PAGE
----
“It completely brings disrepute to work that the Royal Commission is tasked to do. The Commission not only has a duty of care to survivors stepping forward to offer their testimony but also to those they employ. I asked them would they do something about this issue and to date nothing has been done. I’ve said to the commissioners this will come back and bite and that’s exactly where we are at today.”
Paora Moyle said she urged one commissioner, Dr Andrew Erueti, in a text conversation on 1 June, to intervene, and criticised the absence of a complaints procedure to address an issue of commissioners “sanctioning unsafe contact with vulnerable survivors”.
In a text to Dr Erueti, she said: “You need to be mindful of the position you put Harry and RCI in when he is allowed to contact women survivors and ask them questions … when it’s being alleged that he has abused women survivors.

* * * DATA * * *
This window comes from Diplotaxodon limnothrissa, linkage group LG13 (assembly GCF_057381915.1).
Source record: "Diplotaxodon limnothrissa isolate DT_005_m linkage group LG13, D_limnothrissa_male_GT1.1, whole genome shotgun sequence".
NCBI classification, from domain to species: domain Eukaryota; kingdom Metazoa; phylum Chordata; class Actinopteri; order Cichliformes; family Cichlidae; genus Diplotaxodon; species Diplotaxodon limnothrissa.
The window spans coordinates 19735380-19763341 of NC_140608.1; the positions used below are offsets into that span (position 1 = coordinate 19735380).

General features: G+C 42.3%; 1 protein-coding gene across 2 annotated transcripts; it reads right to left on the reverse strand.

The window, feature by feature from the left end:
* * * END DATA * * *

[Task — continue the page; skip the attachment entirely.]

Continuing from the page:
“He should be stepped down whilst an investigation into his alleged conduct is held. ********** told you about his treatment of her. Does this not matter to the Commissioners?”
Paora Moyle also demanded to know why Mr Tan had been given authority to choose those on the Survivors Advisory Group, given that it was understood commissioners would be doing so. In a further text to Dr Erueti, on 3 June, she said: “How come he has been given the portfolio of choosing the advisory panel people? This is a huge conflict of interest given a recent complaint from a survivor … We were told at our Hui by you all that Commissioners would be choosing the applicants. I’m really very disappointed that Harry has all of this power and it will be hugely impactual on other women survivors. This is the worst news and utter incompetence.”